A friend of mine recently sent me a link to a set of vintage cocktail books. I wanted to trace the history of the Manhattan because it is easily my favorite drink.
Wikipedia suggests the drink may have been invented as early as 1860. However, there’s no mention of the Manhattan in early cocktail manuals like 1864’s “The Bartender’s Guide“, 1867 The American Barkeeper, 1876’s Bar-tender’s Guide or How to Mix Drinks or either the 1878 or 1881 edition of American & Other Drinks.
There’s no mention of it in 1884’s “The Complete Bartender: The Art of Mixing.” In fact, many of the drinks in the book look downright terrible but the frontispiece is fantastic:
However, 1884 is the first mention of the Manhattan that I can find. It comes in on page 21 of “The Modern Bartender’s Guide” by O. H. Byron. Note that there are two recipes; one for sweet and one for dry vermouth (this will continue for a few decades):
There’s a further recipe a few years laterin 1888’s “Harry Johnson’s New and Improved Bartender’s Manual“. Here it is on page 40 with the comment “This drink is very popular at the present day.” Note as well that the recipe wasn’t in the 1882 version.
Not only was Harry an author and a bartender, he also had an incredible mustache:
1888 also saw the publication of The Bartender’s Manual which contains one of the least usable drink instructions of all time when it comes to making a Manhattan:
For reference, here are the instructions for a whisky cocktail:
The only real difference with Harry’s is that Theodore is using a squirt of lemon essence.
1888 also has the first drawing of a Manhattan in “The Police Gazette’s Bartenders Guide” by Richard K. Fox:
This would be quite a strange drink: a “pony” is 1 oz. and a “wine-glass” could easily be 5 oz (source). And why does this drink need to be shaken?
1895 saw the publication of “The Mixologist” by CF Lawlor. Over 7 years, cherry had been introduced into the cocktail:
The introduction to the manual also perfectly captures the spirit of the age:
In 1896, the Manhattan has crossed the ocean to Britain and appears in “Drinks of all Kinds for all Seasons” by Frederick and Seymour Davies. Note the incredible amounts of simple syrup and the first mention of Angostura bitters. Also, the first garnish: lemon:
The 1900 edition of “Harry Johnson’s” has an updated recipe (fun fact: no updated drawing of Harry; still has the epic mustache). Now there’s some lemon and the option of sweet or dry vermouth. Still very popular at present day.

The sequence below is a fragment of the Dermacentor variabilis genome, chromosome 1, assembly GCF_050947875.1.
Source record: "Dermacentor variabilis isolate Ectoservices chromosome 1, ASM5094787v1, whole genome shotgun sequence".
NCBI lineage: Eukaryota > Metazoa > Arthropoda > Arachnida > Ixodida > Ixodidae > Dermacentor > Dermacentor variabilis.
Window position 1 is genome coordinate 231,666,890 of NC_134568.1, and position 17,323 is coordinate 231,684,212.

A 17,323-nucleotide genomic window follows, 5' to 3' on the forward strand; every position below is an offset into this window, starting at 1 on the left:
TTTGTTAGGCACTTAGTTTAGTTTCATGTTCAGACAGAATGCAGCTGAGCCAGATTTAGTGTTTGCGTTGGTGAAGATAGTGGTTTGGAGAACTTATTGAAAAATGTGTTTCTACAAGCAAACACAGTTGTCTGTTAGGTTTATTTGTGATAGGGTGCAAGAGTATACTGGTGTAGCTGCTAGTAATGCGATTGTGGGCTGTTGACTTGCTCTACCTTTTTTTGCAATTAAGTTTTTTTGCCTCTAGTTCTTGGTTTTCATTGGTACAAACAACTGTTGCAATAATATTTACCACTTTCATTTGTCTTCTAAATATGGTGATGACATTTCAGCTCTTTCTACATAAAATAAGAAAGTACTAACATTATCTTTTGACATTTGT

1902’s “Recipes of American and other Iced Drinks” by Charlie Paul has a bizarre definition of the Manhattan. Less bitters than 1896’s version but Scotch as the base (perhaps because the book was published in England?):
1903’s “The Complete Buffet Guide or How to mix all Kinds of Drinks” by V.B. Lewis builds off of Harry Johnson’s latest and offers two takes on the Manhattan, alternating sweet (Italian) vs. dry (French) vermouth:
By 1910 – and the Jack’s Manual by the eponymous J. A. Grohusko – the Manhattan is exclusively a drink made with sweet vermouth. This is also the first time the type of whisky is mentioned – rye:
But dry vermouth still rears its ugly head seven years later in 1917’s “Seventy Recipes for Cocktails, Cups and Punches” where the Manhattan is known as the “Dry Manhattan Cocktail” (and I checked the index; there was no ‘wet’ version):
The Parisian version of the Manhattan appears in 1929’s “Cocktails de Paris“. The ratio of whisky to vermouth is looking more reasonable; note the Cointreau.
The “Savoy Cocktail Book” from 1930 offers up two version of the Manhattan, offering gum syrup for a sweetened version. Interestingly, the second version of cocktail is much more like the one that survives today.
It’s worth flipping through the book in its entirety. The design is absolutely beautiful (unfortunately original color copies are prohibitively expensive). Here’s a sample of what you’ll see:
1937’s “Liquid Gems” by John R. Iverson has more whisky than sweet vermouth – but suggests bourbon instead of rye. And this is the first mention of a cherry decoration.
By 1946 and “The Roving Bartender” by Bill Kelly, the Manhattan has an extremely fancy garnish: both lemon and a cherry. Also agnostic to rye or bourbon:
Check out Eddie’s skills; wish I could have had a drink at his bar:
By 1967, the Manhattan hasn’t changed and is enshrined in it’s current form. But, there is now a throwback “old fashioned” Manhattan to be found in “Cocktails and Mixed Drinks” by Charles A Tuck. Harry Johnson would recognize this one.
I personally go with the Manhattan recipe from the Death & Co Modern Classic Cocktails book – albeit in a rocks glass rather than in a coupe:
Here’s the final result; now I need to go back in time and try the Harry Johnson version.